It may sound like something saucy but, in French, a chatelaine is simply the lady of the chateau. However, to collectors, it is a collection of useful miniature tools suspended on chains from the waist of a dress worn by any fashionable or busy woman in the 19th century.
The wearer of the dress may be high born or a servant but she will have chosen to have on her person the things that she used most often in the day. For a seamstress it may have been a set of sewing things: a little pair of scissors; a thimble; needles or a box of pins.
But in a time before the handbag rose in popularity it was also a way of keeping all sorts of little odds and ends neatly on one’s person: a little notebook and pencil; a handkerchief; a few drops of perfume or a purse containing a single coin.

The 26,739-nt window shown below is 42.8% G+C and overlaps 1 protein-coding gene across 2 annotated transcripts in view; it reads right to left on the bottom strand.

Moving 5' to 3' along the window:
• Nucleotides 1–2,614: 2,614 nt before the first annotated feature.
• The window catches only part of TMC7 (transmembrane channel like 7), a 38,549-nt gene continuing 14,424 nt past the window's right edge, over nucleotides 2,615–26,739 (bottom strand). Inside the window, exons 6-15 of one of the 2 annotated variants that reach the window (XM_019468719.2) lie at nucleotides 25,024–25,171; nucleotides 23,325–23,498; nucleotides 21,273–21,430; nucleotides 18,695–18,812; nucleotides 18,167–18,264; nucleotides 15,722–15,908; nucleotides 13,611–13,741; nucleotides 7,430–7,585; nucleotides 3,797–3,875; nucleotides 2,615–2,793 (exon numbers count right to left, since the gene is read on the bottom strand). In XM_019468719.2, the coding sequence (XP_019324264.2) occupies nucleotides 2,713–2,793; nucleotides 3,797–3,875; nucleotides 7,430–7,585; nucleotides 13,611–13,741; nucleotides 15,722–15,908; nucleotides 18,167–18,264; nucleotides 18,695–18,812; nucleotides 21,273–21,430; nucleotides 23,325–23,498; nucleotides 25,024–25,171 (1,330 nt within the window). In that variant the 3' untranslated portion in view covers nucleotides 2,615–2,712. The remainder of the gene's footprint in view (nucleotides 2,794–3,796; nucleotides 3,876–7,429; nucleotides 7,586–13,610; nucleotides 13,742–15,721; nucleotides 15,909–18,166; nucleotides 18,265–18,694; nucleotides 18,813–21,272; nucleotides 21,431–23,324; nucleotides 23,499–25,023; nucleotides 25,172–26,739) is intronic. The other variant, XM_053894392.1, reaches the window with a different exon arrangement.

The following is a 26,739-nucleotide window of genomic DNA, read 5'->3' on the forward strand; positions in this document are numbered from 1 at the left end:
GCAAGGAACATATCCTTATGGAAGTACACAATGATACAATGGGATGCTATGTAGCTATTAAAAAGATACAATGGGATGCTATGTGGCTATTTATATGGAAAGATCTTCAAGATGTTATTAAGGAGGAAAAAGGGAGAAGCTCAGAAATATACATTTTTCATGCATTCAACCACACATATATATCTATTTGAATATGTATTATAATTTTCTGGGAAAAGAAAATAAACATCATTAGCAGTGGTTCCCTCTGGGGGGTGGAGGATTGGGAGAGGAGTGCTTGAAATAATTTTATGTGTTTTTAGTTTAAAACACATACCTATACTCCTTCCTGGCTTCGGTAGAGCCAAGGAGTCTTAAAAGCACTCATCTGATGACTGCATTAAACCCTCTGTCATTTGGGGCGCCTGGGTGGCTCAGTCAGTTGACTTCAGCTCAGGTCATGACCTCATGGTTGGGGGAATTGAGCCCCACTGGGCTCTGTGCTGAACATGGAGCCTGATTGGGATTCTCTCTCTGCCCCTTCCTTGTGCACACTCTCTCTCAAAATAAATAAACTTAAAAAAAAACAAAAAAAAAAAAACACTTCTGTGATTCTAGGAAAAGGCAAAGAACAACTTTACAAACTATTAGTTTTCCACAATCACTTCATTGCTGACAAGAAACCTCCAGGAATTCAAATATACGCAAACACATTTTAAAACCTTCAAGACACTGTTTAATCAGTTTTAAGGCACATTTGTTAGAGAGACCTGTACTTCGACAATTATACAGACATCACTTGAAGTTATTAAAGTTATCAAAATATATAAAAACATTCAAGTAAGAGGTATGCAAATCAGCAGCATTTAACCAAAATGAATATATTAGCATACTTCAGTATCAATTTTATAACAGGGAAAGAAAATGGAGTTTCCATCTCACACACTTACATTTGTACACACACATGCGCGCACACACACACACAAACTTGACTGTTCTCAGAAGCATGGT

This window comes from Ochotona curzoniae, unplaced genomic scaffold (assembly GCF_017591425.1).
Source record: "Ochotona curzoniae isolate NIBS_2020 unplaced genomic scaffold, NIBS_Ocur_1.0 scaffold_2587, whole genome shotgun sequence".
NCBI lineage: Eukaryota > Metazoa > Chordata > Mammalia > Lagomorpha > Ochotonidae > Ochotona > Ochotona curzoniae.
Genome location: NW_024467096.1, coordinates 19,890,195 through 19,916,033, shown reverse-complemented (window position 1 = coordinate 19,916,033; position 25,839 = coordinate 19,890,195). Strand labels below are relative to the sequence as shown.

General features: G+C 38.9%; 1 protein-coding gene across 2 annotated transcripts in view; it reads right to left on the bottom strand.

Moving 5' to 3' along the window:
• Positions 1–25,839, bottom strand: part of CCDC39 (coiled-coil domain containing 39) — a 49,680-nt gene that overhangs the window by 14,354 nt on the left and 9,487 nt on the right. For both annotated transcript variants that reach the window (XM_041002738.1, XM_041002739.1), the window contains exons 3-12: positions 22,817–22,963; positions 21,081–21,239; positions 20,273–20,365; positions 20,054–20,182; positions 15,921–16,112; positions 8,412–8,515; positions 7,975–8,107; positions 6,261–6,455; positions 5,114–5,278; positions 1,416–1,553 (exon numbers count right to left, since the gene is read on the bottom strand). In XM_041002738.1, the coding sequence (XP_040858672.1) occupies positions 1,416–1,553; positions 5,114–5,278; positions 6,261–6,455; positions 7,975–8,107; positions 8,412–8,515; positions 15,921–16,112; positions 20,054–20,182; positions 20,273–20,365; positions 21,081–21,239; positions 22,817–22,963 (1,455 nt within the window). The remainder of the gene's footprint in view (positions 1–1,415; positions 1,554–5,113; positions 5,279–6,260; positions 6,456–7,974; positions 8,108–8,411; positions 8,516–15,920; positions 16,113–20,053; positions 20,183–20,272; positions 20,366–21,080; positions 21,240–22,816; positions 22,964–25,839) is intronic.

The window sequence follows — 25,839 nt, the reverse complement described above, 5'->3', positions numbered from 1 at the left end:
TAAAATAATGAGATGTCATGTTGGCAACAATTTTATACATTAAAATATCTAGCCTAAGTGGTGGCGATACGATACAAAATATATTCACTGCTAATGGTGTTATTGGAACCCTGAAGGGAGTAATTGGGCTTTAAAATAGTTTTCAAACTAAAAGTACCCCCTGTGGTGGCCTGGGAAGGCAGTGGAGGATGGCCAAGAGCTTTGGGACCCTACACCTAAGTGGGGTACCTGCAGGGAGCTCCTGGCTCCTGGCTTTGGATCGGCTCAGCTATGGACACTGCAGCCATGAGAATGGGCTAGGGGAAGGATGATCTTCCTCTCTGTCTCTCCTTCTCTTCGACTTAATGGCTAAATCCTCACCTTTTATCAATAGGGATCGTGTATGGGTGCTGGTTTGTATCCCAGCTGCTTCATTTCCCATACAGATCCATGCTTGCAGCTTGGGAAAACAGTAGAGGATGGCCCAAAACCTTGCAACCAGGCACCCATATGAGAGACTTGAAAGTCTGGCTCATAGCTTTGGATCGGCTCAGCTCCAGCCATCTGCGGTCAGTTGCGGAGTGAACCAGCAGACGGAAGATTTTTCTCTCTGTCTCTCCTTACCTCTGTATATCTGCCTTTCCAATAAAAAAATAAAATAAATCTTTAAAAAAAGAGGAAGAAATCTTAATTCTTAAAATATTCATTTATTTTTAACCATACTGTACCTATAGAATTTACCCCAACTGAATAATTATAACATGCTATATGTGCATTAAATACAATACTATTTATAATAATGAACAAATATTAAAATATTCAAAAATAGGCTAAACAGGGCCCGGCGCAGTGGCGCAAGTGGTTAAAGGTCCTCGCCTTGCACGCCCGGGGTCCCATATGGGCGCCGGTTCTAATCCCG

Chatelaines became a bit of a craze around the 1820’s but had been worn for centuries. Originally they were just a set of keys to important household chests and cupboards containing expensive goods which had to be protected from light-fingered staff so were worn on the mistresses person. They could be very practical and made from base materials but this Regency one, circa 1810, is in gold with diamonds and jasper plaques – gorgeous.
Do you see them coming into fashion again? I wouldn’t mind one – Christmas present anyone?